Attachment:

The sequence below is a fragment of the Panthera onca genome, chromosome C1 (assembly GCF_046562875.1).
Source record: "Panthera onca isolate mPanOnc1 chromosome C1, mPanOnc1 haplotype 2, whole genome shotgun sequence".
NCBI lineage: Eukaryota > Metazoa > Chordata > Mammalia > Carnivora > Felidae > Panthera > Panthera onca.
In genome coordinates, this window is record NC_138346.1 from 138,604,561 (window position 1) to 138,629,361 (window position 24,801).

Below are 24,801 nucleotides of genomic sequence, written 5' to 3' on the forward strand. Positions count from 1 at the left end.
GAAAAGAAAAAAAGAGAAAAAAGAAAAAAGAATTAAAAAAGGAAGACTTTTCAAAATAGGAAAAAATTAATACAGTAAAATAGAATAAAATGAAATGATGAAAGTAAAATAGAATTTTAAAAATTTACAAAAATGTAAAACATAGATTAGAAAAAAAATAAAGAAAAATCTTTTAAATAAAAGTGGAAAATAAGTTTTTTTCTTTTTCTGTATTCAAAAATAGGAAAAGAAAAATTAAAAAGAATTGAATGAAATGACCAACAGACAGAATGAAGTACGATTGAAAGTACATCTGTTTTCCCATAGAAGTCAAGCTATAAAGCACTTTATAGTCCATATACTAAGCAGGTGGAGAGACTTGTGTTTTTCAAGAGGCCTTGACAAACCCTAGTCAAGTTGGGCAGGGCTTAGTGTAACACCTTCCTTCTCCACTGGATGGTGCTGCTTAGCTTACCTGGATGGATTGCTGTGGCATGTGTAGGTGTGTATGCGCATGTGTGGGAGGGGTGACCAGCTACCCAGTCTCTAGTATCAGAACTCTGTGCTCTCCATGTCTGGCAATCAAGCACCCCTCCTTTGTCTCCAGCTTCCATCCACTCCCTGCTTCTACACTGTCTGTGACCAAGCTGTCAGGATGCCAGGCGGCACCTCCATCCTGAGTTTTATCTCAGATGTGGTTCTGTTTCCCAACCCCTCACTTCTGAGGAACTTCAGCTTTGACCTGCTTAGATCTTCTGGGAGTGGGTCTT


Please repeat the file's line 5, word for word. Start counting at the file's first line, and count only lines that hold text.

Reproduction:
Below are 24,801 nucleotides of genomic sequence, written 5' to 3' on the forward strand. Positions count from 1 at the left end.